State Watch

Washington state requiring all teachers, school staff to be vaccinated

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Washington Gov. Jay Inslee (D) announced new COVID-19 mitigation measures on Wednesday, including a vaccination requirement for all teachers and school staff and a statewide mask mandate for all individuals, even those who are fully inoculated.

All employees working in K-12 schools — including teachers, school staff, bus drivers, volunteers and others working in education facilities — must be vaccinated against COVID-19 by Oct. 18 “as a condition of employment,” according to a statement from Inslee.

The policy includes public, private and charter schools.

Inslee also announced a vaccine requirement for most child care and early learning providers who work with children from multiple households.

He noted, however, that FFN care, which refers to supervision from family, friends and neighbors, is not included in the new mandate.

“It has been a long pandemic, and our students and teachers have borne their own unique burdens throughout,” Inslee said in a separate statement.

“This virus is increasingly impacting young people, and those under the age of 12 still can’t get the vaccine for themselves. We won’t gamble with the health of our children, our educators and school staff, nor the health of the communities they serve,” he added.

The governor also rolled out a new statewide mask mandate, effective Aug. 23, that will include vaccinated individuals in indoor settings. The policy will apply to most public places in the state, including restaurants, grocery stores, malls and some offices.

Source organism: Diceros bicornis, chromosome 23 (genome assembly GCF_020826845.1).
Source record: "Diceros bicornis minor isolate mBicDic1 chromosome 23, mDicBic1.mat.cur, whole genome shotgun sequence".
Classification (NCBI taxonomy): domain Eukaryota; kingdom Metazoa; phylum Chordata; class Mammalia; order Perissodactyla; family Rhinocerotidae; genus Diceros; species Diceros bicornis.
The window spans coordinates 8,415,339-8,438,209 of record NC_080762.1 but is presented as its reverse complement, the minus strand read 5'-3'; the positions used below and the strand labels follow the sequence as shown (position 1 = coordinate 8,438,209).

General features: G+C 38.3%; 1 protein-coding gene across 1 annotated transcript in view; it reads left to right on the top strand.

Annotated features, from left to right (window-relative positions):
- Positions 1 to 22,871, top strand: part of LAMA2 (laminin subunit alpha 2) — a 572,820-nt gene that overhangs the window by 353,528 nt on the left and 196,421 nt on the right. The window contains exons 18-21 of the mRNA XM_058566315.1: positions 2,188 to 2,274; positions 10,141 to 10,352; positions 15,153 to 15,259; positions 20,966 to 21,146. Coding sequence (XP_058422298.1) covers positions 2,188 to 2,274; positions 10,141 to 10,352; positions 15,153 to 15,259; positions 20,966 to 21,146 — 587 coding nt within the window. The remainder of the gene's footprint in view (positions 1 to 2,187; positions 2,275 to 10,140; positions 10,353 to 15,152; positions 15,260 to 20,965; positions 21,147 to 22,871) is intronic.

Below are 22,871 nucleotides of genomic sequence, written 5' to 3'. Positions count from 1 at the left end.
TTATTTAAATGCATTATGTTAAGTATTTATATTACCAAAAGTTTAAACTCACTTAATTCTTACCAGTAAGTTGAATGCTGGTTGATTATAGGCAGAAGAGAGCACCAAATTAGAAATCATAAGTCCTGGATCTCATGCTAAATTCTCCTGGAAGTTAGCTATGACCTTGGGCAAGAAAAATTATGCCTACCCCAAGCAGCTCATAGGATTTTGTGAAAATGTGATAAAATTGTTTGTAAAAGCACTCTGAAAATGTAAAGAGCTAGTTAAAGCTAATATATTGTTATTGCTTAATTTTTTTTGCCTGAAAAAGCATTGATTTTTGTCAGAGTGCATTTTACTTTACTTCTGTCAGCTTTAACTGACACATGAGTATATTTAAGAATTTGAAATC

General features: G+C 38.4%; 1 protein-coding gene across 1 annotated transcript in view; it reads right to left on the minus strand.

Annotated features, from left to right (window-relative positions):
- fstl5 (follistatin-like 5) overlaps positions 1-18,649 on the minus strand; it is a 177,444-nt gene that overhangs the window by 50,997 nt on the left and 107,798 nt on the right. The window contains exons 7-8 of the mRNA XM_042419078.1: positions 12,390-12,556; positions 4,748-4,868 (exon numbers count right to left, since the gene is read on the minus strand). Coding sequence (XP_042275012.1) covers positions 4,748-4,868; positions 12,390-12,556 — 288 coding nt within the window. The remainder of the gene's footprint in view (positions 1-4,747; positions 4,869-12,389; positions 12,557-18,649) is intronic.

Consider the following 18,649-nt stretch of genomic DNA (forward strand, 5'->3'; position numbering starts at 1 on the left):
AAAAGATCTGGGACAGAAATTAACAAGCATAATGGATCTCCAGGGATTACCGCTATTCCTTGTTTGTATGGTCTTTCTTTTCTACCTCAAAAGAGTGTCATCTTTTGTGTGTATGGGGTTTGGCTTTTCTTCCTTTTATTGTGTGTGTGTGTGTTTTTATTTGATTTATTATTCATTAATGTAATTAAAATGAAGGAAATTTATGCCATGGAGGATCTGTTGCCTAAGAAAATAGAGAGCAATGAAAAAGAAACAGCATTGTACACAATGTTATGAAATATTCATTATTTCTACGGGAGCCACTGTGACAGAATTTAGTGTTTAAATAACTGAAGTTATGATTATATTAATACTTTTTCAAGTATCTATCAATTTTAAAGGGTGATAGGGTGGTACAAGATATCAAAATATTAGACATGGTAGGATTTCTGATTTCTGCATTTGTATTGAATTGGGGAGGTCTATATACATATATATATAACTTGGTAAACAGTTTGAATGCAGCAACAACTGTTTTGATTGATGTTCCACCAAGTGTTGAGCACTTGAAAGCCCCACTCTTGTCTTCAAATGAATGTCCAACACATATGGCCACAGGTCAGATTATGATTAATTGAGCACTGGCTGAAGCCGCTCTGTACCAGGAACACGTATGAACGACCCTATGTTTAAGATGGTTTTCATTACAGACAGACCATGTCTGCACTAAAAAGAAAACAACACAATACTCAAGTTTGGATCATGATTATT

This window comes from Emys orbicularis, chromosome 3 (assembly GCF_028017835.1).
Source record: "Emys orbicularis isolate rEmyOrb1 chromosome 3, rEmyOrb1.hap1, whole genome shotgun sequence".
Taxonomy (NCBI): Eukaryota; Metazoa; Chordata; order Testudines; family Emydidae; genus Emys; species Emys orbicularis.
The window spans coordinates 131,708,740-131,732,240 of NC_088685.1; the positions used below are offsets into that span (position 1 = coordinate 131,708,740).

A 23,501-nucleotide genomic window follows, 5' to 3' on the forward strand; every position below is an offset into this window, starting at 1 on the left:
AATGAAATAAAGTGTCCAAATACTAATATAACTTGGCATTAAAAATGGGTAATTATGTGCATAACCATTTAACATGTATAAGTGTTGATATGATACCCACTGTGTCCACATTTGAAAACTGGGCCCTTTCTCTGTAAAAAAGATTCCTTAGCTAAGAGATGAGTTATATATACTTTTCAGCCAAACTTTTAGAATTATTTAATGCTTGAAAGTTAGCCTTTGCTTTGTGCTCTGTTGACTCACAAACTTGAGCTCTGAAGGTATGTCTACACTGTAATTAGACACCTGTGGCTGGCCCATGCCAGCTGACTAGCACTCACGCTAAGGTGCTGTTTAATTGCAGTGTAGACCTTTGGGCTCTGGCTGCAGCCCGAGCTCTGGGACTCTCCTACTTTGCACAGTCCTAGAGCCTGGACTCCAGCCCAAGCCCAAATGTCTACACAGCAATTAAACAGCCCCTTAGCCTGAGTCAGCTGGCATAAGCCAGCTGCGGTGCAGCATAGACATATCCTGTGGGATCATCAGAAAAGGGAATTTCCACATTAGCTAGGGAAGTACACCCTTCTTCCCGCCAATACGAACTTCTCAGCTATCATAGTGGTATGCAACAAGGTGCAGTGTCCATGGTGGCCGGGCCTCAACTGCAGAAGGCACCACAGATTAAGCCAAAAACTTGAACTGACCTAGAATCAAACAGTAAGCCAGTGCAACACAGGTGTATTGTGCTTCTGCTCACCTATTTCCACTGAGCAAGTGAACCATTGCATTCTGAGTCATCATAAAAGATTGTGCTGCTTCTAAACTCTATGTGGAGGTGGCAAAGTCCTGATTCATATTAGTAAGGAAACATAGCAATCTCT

Office spaces that are not easily accessible to the public in which vaccinated individuals work and small, private indoor gatherings where attendees are inoculated, however, are among the locations exempt from the mandate.

Inslee said he decided to expand the existing mask policy as the virus surges in his state. The entire country is currently seeing a spike in COVID-19 infections, largely driven by the highly infectious delta variant.

He said Washington recently broke the previous record for COVID-19 hospitalizations, which was set in December. He also noted that every county in the state is labeled substantial or high transmission in accordance with guidance released by the Centers for Disease Control and Prevention (CDC).

Cases in Washington state have been on the rise since early July, surging from an average of 500 daily new cases to more than 2,000, according to the CDC.

“We have seen over the last year how widespread masking also saves lives by reducing infection,” Inslee said.

“I know this will frustrate some vaccinated folks who thought they wouldn’t have to do this anymore. There are not enough people vaccinated. The result is the explosive growth of a much more infectious strain, the Delta variant, and its increasingly concerns impacts on people of all ages,” he added.

He also said that while not required, the state Department of Health “strongly recommends” that people wear face coverings in crowded outdoor settings.

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